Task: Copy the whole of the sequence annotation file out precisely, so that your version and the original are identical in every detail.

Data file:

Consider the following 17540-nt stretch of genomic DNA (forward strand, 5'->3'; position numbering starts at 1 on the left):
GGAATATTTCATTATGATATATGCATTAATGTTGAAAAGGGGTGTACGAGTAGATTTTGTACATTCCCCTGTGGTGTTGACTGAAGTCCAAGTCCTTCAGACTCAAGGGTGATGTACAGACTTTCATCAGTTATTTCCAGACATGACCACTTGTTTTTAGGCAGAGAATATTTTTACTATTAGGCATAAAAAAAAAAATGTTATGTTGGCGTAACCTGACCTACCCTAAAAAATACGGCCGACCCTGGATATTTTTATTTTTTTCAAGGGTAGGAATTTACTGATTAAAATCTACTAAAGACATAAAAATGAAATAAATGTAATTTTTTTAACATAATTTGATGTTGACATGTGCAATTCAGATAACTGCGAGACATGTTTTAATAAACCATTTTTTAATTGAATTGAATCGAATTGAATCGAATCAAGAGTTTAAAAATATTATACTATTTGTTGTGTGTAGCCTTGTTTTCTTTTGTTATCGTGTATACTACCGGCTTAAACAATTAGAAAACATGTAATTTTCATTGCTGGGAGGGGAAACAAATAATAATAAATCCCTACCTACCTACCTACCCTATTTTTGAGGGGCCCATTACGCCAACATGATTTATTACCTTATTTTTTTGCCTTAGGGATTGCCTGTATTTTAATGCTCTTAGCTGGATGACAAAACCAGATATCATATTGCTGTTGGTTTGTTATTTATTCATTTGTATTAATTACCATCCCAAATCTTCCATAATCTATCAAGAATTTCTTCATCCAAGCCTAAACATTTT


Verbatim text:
Consider the following 17540-nt stretch of genomic DNA (forward strand, 5'->3'; position numbering starts at 1 on the left):
GGAATATTTCATTATGATATATGCATTAATGTTGAAAAGGGGTGTACGAGTAGATTTTGTACATTCCCCTGTGGTGTTGACTGAAGTCCAAGTCCTTCAGACTCAAGGGTGATGTACAGACTTTCATCAGTTATTTCCAGACATGACCACTTGTTTTTAGGCAGAGAATATTTTTACTATTAGGCATAAAAAAAAAAATGTTATGTTGGCGTAACCTGACCTACCCTAAAAAATACGGCCGACCCTGGATATTTTTATTTTTTTCAAGGGTAGGAATTTACTGATTAAAATCTACTAAAGACATAAAAATGAAATAAATGTAATTTTTTTAACATAATTTGATGTTGACATGTGCAATTCAGATAACTGCGAGACATGTTTTAATAAACCATTTTTTAATTGAATTGAATCGAATTGAATCGAATCAAGAGTTTAAAAATATTATACTATTTGTTGTGTGTAGCCTTGTTTTCTTTTGTTATCGTGTATACTACCGGCTTAAACAATTAGAAAACATGTAATTTTCATTGCTGGGAGGGGAAACAAATAATAATAAATCCCTACCTACCTACCTACCCTATTTTTGAGGGGCCCATTACGCCAACATGATTTATTACCTTATTTTTTTGCCTTAGGGATTGCCTGTATTTTAATGCTCTTAGCTGGATGACAAAACCAGATATCATATTGCTGTTGGTTTGTTATTTATTCATTTGTATTAATTACCATCCCAAATCTTCCATAATCTATCAAGAATTTCTTCATCCAAGCCTAAACATTTT